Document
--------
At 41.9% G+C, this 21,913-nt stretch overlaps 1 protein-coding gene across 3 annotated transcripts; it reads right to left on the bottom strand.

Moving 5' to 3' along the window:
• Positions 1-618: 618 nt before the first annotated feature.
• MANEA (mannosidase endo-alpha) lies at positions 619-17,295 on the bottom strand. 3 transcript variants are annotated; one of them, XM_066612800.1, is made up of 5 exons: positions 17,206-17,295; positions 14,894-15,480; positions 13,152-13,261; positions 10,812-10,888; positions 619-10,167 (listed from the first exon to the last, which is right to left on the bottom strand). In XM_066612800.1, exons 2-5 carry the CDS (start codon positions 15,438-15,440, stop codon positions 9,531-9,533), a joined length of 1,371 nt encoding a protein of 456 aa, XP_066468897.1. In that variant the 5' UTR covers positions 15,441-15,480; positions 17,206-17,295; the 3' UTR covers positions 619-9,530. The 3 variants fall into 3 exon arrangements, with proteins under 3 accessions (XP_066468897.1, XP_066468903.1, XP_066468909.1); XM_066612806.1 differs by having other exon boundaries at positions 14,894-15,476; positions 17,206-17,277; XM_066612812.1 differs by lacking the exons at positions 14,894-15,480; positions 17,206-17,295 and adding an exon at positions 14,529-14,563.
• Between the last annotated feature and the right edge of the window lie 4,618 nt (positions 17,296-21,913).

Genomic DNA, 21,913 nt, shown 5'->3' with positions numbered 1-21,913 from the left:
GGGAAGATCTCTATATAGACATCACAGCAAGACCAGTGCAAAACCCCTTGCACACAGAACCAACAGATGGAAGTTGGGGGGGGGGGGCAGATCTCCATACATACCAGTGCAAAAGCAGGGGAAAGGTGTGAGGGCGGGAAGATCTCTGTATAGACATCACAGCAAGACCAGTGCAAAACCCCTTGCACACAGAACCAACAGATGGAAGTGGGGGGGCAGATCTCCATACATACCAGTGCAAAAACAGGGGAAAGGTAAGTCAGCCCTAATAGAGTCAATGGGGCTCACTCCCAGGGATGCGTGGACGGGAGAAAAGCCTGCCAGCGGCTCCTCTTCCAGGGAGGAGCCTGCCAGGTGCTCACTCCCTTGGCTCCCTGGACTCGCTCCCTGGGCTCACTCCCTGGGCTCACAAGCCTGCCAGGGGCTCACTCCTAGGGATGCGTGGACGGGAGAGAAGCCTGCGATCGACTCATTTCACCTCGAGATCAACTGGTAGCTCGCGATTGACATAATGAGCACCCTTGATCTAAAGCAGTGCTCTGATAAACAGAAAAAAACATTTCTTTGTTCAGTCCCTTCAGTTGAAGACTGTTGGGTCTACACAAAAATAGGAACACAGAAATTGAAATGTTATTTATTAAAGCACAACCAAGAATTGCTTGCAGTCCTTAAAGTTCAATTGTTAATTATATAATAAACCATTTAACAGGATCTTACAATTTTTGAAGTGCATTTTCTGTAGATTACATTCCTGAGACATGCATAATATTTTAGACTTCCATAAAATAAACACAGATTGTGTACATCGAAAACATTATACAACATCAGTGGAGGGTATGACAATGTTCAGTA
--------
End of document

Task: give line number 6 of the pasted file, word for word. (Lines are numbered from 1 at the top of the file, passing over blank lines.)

Genomic DNA, 21,913 nt, shown 5'->3' with positions numbered 1-21,913 from the left: